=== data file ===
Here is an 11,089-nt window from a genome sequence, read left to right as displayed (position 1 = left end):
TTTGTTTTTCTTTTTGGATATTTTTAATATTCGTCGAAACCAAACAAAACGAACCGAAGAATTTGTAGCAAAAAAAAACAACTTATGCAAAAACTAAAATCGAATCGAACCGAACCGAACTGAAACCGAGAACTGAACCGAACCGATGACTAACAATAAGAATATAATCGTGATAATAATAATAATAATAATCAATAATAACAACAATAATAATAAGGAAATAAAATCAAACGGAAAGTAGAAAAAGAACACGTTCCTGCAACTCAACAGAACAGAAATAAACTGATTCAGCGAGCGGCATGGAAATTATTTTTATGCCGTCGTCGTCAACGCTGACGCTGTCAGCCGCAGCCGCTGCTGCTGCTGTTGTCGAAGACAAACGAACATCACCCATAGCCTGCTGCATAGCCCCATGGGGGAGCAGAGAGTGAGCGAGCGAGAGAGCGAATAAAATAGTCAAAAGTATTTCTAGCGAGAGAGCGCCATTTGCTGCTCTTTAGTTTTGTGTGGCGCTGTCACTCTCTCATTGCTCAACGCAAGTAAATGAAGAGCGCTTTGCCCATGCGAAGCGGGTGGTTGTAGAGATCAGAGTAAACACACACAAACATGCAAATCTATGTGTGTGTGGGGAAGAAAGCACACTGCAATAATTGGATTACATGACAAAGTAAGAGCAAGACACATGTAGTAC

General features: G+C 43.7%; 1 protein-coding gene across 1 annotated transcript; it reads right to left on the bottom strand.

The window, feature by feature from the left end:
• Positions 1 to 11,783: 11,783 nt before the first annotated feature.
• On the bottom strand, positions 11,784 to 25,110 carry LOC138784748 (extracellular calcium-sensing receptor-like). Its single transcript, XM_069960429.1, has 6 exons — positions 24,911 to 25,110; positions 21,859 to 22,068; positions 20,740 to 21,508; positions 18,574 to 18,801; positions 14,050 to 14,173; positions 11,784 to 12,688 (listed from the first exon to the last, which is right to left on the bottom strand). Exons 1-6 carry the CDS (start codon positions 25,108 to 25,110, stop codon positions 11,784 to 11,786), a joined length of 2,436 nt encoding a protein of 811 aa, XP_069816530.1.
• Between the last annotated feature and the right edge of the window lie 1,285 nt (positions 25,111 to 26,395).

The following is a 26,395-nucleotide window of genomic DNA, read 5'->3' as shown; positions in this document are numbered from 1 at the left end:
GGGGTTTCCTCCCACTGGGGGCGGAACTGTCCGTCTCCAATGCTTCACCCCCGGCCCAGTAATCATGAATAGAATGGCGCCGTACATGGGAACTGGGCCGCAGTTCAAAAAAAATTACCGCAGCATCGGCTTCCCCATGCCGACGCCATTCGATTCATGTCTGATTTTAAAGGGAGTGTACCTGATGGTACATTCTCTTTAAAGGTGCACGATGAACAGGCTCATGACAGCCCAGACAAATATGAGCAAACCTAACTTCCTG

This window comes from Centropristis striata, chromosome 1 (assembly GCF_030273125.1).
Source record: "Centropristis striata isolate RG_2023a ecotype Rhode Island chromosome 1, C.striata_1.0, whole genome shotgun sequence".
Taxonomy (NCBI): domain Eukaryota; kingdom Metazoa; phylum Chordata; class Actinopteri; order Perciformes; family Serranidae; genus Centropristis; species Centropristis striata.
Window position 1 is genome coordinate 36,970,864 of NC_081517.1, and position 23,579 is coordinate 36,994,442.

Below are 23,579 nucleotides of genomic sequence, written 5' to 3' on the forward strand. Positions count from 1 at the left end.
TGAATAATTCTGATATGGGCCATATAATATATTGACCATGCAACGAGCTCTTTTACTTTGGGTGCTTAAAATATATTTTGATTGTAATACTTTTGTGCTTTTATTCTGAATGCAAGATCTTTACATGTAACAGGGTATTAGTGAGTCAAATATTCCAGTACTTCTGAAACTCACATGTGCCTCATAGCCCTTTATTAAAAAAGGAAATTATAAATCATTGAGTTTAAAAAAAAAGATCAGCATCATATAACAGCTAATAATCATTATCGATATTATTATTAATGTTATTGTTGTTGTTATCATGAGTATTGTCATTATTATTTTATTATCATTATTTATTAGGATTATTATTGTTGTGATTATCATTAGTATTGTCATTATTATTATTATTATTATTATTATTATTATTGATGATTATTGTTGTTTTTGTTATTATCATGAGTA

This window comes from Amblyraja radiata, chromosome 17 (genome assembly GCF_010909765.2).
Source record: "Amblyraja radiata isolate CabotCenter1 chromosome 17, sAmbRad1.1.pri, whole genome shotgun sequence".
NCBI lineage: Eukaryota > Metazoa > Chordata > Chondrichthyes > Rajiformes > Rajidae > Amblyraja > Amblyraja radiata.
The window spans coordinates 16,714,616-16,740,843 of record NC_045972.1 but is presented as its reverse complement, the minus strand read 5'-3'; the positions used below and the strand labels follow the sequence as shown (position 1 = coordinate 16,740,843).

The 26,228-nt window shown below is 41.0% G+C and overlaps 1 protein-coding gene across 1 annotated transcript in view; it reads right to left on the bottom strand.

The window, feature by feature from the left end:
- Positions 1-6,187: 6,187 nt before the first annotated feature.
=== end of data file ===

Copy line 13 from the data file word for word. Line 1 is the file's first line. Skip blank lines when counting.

Window position 1 is genome coordinate 36,970,864 of NC_081517.1, and position 23,579 is coordinate 36,994,442.